Bristol is open. Imagine going on an interactive treasure hunt powered by everyday objects fitted with high-tech sensors connected to a network in order to share their data, and where the same network lets driverless cars ferry you around as you do it.

bristol-is-open-data-domeOr how about a brand new 12,000 seat arena running on the same shared data while terrabytes of video data whips round the city at superfast speeds allowing it to be played in real-time immersive 3D in a 180 degree data dome. Sound pretty futuristic?

These are some of the planned outcomes for Bristol Is Open – a collaborative project between Bristol City Council and the University of Bristol – that will connect people with places and things.

“Bristol is a fast growing city, with this it brings opportunities but also challenges… Bristol Is Open and data are part of the solution”


It will create an infrastructure of high-speed networks and Internet of Things technology to record and capture useful information such as traffic and pollution data (amongst many other things) to revolutionise how the city works, and will produce a sharable data set that is open for the public to use. 

You can watch an explanation about Bristol Is Open straight from the horse’s mouth below (it has a lot of possible applications – hence it being 36 mins long!):


The project, now in its third stage of development, has already gained recognition for what it has achieved so far, including: putting fibre in the ground; a digital mesh bouncing from lamppost to lamppost across the city; and a mile of experimental wireless connectivity along Bristol Harbourside. This progress led to Bristol is Open winning the Smart City Innovator Award that ‘recognises the most innovative service breakthrough focused on positive impact to the lives of citizens’.

With a mission to create a better Bristol as it grows, Stephen Hilton, director of city experimentation, tells us that: “Bristol is a bristol_is_open-tornv3fast growing city, with this it brings opportunities but also challenges, for example: how do we keep the cars flowing, how do we manage air quality, how do we care for a growing older population, and public safety? Bristol Is Open and data are part of the solution.”

Experience Bristol is Open

Ideas for projects spin-offs are happening already. For example, the public can enjoy immersive visualisations of this high performance data network through Bristol’s Data Dome.

Also, Playable City brings together artists and designers to create playfulness that connects people to each other and the places they live and work. End products include the amazing digital urban animals, talking lampposts and shadow stealers, that have taken over the city in recent years.

“Bristol’s unique take on people-centred technology solutions and the belief that our future cities need to be democratic, surprising and inclusive”


Clare Reddington, creative director at Watershed – Bristol’s cultural and digital creativity centre – says: “Playable City is born out of Bristol’s unique take on people-centred technology solutions and the belief that our future cities need to be democratic, surprising and inclusive.”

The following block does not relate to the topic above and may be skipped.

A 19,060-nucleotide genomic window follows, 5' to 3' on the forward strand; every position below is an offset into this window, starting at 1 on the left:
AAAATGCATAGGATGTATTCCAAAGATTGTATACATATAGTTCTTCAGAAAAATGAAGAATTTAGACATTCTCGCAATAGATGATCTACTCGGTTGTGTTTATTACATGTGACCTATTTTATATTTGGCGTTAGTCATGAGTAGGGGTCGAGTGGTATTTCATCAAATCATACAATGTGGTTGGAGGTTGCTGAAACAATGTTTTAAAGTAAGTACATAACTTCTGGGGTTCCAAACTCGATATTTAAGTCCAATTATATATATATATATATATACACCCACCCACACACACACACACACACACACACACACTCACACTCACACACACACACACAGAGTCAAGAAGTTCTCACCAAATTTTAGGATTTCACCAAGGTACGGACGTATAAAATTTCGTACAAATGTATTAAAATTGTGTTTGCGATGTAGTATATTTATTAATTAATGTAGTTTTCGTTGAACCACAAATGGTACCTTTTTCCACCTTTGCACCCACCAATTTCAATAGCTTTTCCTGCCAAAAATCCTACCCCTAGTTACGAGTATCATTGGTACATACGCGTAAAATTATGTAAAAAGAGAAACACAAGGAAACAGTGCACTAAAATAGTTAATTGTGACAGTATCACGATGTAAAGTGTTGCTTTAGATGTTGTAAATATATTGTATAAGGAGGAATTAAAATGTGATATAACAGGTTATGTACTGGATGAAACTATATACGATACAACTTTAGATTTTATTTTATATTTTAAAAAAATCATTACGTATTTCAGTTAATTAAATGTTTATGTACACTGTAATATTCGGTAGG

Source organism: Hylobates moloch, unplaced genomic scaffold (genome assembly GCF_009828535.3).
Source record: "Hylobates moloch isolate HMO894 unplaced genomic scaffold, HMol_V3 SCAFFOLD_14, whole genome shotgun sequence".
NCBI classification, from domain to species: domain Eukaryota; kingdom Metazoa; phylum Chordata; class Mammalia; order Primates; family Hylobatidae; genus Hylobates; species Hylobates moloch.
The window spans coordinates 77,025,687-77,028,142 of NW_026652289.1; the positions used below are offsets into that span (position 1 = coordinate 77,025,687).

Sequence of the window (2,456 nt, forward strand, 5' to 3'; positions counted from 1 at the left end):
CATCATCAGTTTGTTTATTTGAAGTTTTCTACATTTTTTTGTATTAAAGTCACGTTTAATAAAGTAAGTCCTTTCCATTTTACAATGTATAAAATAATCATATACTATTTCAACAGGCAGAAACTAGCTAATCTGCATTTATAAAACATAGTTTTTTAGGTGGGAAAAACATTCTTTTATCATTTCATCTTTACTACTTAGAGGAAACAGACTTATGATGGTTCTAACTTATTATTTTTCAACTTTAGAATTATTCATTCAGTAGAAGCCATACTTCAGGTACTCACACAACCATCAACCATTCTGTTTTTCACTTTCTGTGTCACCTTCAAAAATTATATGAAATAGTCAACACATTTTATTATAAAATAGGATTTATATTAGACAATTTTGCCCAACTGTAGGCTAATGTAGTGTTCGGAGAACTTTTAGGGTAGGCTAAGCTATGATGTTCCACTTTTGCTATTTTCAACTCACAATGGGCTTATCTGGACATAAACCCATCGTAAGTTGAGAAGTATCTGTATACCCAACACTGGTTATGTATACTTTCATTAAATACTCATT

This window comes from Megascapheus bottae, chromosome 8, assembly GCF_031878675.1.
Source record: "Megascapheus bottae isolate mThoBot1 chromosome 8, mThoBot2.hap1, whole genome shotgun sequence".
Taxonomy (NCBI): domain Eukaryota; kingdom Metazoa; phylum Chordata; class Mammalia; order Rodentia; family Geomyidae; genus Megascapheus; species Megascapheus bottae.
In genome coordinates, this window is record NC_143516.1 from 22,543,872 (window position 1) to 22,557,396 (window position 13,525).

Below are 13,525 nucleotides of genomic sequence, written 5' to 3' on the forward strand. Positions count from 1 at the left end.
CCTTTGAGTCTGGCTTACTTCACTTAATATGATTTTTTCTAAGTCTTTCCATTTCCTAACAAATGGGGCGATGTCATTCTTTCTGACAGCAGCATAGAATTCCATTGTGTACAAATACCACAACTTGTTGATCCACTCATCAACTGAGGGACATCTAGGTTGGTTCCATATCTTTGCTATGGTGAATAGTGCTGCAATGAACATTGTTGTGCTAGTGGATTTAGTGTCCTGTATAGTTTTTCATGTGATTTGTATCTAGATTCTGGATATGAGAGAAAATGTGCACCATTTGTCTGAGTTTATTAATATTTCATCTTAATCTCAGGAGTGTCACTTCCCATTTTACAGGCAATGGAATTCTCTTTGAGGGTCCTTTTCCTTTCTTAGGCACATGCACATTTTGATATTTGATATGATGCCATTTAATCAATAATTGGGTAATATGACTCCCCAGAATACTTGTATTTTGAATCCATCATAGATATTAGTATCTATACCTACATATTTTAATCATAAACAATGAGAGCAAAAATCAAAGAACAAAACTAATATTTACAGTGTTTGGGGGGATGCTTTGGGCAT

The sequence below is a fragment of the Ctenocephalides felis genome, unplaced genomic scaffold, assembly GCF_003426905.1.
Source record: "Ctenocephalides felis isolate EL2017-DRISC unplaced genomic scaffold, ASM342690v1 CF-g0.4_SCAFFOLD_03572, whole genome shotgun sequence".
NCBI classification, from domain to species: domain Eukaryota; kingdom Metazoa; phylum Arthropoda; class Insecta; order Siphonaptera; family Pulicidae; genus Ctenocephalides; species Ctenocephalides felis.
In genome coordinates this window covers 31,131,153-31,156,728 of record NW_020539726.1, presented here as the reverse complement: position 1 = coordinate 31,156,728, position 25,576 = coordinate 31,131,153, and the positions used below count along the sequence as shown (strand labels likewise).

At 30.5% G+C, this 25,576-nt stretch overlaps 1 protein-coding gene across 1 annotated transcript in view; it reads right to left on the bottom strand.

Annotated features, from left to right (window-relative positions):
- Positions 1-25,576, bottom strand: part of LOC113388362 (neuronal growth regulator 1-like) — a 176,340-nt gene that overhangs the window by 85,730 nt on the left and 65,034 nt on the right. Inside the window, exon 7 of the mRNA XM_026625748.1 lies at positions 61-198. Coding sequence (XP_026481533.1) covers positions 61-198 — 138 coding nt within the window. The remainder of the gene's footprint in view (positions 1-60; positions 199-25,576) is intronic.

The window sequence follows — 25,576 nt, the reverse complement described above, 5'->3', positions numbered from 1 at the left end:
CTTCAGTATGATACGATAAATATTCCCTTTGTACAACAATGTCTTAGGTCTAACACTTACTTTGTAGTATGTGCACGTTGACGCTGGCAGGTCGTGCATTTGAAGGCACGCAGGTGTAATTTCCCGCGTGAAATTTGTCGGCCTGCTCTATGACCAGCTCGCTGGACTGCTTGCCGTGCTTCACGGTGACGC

BIO city

What to do with all that data?

The sensors and other IoT devices being used in the project will be collecting huge amounts of data over the fibre network. This means that key parties will be able respond in real-time to everyday events, including congestion, waste management, entertainment events and much more.

In order to manage all the data being collected the network will be split up into ‘slices’, with each application handed a portion of available bandwidth from the city-wide terabits per second fibre network. Such network bandwidth would, for example, allow for multiple streams of 4K video to be carried at once.

“We want to turn the city in to a a giant high tech R&D test bed”


Bristol Is Open’s Jess Ellis – Director, Customer Services says, “We want to turn the city in to a a giant high tech R&D test bed, working with partners large and small to develop smart city technologies and operations.”

She adds: “We have been approached by countries from all over the world to discuss what we are doing here in Bristol which was unexpected when we first launched.”

 You can change the city

With statistics that show that more than 61,000 people work in digital technology in the Bristol/Bath region – more than anywhere else in the UK, outside of London – Bristol is Open want your help to develop the possibilities of what to do with this city network.

Jess believes Bristol Is Open is about responding to the ideas of the community, and readily invites ideas: “We are looking for long term and project partners. These can be organisations of all sizes and shapes and skill sets who want to use a slice of the Bristol Is Open network to develop their products and initiatives around IoT and smart cities.”

If you have an idea you would like to discuss then please get in touch with Bristol is Open. Also watch the Bristol is Open website, follow them on Twitter, or sign up for the newsletter for information on meet ups. There are also plans for hackathons that developers can get involved with later this year.